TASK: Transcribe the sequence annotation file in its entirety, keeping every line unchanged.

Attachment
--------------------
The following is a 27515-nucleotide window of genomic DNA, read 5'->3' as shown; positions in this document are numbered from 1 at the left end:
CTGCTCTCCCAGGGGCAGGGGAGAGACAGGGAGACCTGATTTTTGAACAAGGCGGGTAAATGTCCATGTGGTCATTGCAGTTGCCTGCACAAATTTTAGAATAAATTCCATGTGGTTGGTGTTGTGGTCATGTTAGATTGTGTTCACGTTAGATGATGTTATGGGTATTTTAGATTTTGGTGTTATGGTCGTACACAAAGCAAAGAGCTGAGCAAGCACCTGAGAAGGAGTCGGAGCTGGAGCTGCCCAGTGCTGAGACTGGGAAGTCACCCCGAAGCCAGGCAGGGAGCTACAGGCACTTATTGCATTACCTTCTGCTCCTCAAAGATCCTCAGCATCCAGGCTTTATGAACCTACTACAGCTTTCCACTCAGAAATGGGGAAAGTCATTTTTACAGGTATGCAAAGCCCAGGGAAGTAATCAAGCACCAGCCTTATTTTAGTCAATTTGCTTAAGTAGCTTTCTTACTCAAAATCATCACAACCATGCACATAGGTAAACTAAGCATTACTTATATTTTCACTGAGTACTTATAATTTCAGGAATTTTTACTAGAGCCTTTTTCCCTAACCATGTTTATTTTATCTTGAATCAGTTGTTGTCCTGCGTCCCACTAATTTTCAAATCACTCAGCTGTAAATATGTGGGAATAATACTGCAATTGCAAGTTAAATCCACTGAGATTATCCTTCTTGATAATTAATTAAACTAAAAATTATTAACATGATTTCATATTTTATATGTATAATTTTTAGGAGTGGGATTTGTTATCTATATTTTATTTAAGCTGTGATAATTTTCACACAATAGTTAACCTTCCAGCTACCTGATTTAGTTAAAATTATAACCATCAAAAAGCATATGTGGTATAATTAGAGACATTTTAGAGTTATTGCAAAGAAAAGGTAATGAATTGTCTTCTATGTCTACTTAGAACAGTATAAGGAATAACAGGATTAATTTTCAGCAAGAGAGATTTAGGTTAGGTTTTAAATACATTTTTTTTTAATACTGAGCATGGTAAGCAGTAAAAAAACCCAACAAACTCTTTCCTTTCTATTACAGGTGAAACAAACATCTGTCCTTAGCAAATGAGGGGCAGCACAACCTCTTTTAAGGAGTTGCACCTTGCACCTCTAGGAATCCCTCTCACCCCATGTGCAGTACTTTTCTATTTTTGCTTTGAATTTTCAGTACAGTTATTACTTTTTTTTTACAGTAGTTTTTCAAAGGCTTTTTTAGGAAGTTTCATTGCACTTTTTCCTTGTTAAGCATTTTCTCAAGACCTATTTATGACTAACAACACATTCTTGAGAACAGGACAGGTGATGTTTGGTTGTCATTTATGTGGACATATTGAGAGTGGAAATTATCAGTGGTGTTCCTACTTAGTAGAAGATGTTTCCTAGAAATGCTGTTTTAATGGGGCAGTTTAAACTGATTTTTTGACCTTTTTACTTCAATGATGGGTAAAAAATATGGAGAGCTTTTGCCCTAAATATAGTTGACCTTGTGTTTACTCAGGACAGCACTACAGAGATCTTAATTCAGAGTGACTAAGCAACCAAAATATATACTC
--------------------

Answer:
The following is a 27515-nucleotide window of genomic DNA, read 5'->3' as shown; positions in this document are numbered from 1 at the left end:
CTGCTCTCCCAGGGGCAGGGGAGAGACAGGGAGACCTGATTTTTGAACAAGGCGGGTAAATGTCCATGTGGTCATTGCAGTTGCCTGCACAAATTTTAGAATAAATTCCATGTGGTTGGTGTTGTGGTCATGTTAGATTGTGTTCACGTTAGATGATGTTATGGGTATTTTAGATTTTGGTGTTATGGTCGTACACAAAGCAAAGAGCTGAGCAAGCACCTGAGAAGGAGTCGGAGCTGGAGCTGCCCAGTGCTGAGACTGGGAAGTCACCCCGAAGCCAGGCAGGGAGCTACAGGCACTTATTGCATTACCTTCTGCTCCTCAAAGATCCTCAGCATCCAGGCTTTATGAACCTACTACAGCTTTCCACTCAGAAATGGGGAAAGTCATTTTTACAGGTATGCAAAGCCCAGGGAAGTAATCAAGCACCAGCCTTATTTTAGTCAATTTGCTTAAGTAGCTTTCTTACTCAAAATCATCACAACCATGCACATAGGTAAACTAAGCATTACTTATATTTTCACTGAGTACTTATAATTTCAGGAATTTTTACTAGAGCCTTTTTCCCTAACCATGTTTATTTTATCTTGAATCAGTTGTTGTCCTGCGTCCCACTAATTTTCAAATCACTCAGCTGTAAATATGTGGGAATAATACTGCAATTGCAAGTTAAATCCACTGAGATTATCCTTCTTGATAATTAATTAAACTAAAAATTATTAACATGATTTCATATTTTATATGTATAATTTTTAGGAGTGGGATTTGTTATCTATATTTTATTTAAGCTGTGATAATTTTCACACAATAGTTAACCTTCCAGCTACCTGATTTAGTTAAAATTATAACCATCAAAAAGCATATGTGGTATAATTAGAGACATTTTAGAGTTATTGCAAAGAAAAGGTAATGAATTGTCTTCTATGTCTACTTAGAACAGTATAAGGAATAACAGGATTAATTTTCAGCAAGAGAGATTTAGGTTAGGTTTTAAATACATTTTTTTTTAATACTGAGCATGGTAAGCAGTAAAAAAACCCAACAAACTCTTTCCTTTCTATTACAGGTGAAACAAACATCTGTCCTTAGCAAATGAGGGGCAGCACAACCTCTTTTAAGGAGTTGCACCTTGCACCTCTAGGAATCCCTCTCACCCCATGTGCAGTACTTTTCTATTTTTGCTTTGAATTTTCAGTACAGTTATTACTTTTTTTTTACAGTAGTTTTTCAAAGGCTTTTTTAGGAAGTTTCATTGCACTTTTTCCTTGTTAAGCATTTTCTCAAGACCTATTTATGACTAACAACACATTCTTGAGAACAGGACAGGTGATGTTTGGTTGTCATTTATGTGGACATATTGAGAGTGGAAATTATCAGTGGTGTTCCTACTTAGTAGAAGATGTTTCCTAGAAATGCTGTTTTAATGGGGCAGTTTAAACTGATTTTTTGACCTTTTTACTTCAATGATGGGTAAAAAATATGGAGAGCTTTTGCCCTAAATATAGTTGACCTTGTGTTTACTCAGGACAGCACTACAGAGATCTTAATTCAGAGTGACTAAGCAACCAAAATATATACTC